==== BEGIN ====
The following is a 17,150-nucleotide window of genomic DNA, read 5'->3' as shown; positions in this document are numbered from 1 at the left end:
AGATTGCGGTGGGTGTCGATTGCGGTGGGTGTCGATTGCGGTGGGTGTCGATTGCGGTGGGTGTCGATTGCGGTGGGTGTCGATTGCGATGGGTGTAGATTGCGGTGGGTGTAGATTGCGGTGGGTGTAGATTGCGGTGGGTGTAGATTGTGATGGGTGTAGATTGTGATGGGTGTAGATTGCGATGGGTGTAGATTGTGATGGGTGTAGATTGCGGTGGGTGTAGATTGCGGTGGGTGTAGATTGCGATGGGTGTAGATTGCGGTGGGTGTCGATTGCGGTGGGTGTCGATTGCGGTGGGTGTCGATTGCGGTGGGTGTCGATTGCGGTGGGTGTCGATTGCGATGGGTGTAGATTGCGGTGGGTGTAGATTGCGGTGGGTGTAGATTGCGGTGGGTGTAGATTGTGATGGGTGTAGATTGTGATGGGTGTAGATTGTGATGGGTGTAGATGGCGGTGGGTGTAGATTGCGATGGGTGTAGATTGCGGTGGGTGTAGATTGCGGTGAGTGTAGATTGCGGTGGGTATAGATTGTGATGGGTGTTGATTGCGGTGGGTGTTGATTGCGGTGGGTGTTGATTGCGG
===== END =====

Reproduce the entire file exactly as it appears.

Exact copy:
The following is a 17,150-nucleotide window of genomic DNA, read 5'->3' as shown; positions in this document are numbered from 1 at the left end:
AGATTGCGGTGGGTGTCGATTGCGGTGGGTGTCGATTGCGGTGGGTGTCGATTGCGGTGGGTGTCGATTGCGGTGGGTGTCGATTGCGATGGGTGTAGATTGCGGTGGGTGTAGATTGCGGTGGGTGTAGATTGCGGTGGGTGTAGATTGTGATGGGTGTAGATTGTGATGGGTGTAGATTGCGATGGGTGTAGATTGTGATGGGTGTAGATTGCGGTGGGTGTAGATTGCGGTGGGTGTAGATTGCGATGGGTGTAGATTGCGGTGGGTGTCGATTGCGGTGGGTGTCGATTGCGGTGGGTGTCGATTGCGGTGGGTGTCGATTGCGGTGGGTGTCGATTGCGATGGGTGTAGATTGCGGTGGGTGTAGATTGCGGTGGGTGTAGATTGCGGTGGGTGTAGATTGTGATGGGTGTAGATTGTGATGGGTGTAGATTGTGATGGGTGTAGATGGCGGTGGGTGTAGATTGCGATGGGTGTAGATTGCGGTGGGTGTAGATTGCGGTGAGTGTAGATTGCGGTGGGTATAGATTGTGATGGGTGTTGATTGCGGTGGGTGTTGATTGCGGTGGGTGTTGATTGCGG